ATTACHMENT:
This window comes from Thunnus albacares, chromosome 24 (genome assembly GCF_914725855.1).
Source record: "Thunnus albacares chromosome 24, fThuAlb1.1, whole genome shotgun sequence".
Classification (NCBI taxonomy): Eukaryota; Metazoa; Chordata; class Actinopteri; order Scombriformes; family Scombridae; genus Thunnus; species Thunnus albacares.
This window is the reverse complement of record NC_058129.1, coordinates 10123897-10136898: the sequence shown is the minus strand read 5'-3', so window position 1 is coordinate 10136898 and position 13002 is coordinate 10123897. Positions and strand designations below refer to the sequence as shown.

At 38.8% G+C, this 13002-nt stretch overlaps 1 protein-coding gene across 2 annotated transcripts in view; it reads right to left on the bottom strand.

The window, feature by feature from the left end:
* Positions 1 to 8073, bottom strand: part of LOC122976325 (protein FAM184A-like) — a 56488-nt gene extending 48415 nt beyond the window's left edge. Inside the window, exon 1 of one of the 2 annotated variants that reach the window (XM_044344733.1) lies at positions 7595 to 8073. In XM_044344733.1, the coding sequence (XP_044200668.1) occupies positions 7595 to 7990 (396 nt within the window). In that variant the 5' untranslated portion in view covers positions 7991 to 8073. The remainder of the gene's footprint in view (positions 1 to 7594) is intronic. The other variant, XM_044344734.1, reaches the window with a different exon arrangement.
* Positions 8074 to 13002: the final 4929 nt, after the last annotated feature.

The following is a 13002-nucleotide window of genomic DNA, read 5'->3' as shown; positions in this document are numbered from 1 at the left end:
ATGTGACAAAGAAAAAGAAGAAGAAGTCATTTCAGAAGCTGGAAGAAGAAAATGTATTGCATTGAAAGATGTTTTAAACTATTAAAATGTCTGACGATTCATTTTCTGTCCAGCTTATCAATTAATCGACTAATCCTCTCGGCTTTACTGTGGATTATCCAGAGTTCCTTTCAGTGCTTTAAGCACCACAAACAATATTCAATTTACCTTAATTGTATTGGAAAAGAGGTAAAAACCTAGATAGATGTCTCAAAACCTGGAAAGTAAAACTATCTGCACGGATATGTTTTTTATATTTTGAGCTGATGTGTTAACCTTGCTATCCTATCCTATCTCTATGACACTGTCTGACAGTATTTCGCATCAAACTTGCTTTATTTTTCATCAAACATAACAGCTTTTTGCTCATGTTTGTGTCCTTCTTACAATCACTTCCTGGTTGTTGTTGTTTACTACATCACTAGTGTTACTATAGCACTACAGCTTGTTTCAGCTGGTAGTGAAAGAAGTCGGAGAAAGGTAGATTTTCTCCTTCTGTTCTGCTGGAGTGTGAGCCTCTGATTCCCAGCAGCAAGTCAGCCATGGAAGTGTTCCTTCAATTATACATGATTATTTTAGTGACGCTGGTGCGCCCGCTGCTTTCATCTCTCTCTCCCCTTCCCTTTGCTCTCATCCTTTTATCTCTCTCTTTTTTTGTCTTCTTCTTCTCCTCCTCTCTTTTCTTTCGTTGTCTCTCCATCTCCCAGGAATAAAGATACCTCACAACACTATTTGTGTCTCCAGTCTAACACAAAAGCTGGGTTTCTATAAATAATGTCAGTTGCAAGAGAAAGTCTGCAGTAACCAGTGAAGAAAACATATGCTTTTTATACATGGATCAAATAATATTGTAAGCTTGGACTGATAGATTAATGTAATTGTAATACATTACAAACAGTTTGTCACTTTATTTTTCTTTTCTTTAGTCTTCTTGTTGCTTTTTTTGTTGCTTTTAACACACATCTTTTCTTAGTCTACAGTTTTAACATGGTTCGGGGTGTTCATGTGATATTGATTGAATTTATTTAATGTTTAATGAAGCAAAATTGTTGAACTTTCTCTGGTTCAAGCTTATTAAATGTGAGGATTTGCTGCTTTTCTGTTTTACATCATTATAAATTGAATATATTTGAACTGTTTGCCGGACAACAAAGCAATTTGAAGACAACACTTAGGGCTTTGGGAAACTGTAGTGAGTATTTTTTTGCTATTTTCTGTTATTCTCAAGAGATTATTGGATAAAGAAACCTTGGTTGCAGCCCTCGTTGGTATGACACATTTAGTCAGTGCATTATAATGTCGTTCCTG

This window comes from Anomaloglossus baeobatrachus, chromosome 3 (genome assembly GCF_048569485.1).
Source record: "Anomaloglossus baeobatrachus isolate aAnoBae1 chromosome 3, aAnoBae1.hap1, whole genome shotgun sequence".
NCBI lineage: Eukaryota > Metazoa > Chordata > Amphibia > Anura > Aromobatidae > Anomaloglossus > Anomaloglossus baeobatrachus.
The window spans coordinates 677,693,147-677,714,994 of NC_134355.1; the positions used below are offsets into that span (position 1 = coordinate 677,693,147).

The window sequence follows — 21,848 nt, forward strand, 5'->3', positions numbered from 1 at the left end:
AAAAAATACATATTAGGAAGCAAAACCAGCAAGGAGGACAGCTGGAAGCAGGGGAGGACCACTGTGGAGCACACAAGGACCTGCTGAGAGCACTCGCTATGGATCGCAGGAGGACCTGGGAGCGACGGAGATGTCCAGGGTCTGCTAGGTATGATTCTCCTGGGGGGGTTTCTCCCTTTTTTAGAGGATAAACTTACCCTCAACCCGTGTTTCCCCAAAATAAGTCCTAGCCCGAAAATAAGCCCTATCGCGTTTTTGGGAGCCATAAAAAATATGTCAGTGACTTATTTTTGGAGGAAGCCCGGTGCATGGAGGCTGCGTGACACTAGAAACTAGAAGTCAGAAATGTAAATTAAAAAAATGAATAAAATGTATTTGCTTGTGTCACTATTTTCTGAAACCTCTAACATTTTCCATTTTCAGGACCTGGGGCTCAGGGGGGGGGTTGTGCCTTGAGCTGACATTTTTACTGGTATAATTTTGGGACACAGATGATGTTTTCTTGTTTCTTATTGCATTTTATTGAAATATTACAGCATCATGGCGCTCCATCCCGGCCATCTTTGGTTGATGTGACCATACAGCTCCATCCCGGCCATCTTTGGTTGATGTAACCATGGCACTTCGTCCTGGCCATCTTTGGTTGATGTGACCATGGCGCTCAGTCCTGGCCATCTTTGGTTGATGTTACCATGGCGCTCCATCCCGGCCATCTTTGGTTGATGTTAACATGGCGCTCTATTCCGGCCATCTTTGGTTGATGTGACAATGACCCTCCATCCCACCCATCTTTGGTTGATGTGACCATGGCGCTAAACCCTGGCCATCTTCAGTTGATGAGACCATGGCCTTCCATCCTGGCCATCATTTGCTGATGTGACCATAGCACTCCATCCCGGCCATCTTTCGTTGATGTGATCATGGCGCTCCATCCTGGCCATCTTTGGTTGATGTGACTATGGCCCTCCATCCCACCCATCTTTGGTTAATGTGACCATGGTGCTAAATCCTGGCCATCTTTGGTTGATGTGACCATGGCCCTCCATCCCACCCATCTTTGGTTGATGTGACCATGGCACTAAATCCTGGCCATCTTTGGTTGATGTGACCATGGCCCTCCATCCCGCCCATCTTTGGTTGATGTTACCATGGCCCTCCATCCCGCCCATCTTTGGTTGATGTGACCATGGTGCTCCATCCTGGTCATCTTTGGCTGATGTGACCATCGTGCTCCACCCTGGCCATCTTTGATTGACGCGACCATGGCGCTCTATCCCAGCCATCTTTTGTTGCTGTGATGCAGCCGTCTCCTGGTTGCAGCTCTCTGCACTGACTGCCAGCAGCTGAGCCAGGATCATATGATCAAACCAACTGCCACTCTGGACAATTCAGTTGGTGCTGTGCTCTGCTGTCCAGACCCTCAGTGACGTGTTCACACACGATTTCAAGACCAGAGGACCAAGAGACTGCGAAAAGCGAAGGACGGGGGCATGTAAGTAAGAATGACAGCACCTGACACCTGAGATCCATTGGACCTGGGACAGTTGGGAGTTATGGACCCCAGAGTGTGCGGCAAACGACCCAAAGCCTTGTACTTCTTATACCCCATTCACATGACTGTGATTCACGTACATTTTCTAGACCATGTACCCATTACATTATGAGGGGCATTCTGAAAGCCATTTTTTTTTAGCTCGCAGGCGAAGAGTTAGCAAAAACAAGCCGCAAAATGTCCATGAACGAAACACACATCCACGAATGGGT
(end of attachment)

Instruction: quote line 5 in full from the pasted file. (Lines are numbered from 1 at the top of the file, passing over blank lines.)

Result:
At 38.8% G+C, this 13002-nt stretch overlaps 1 protein-coding gene across 2 annotated transcripts in view; it reads right to left on the bottom strand.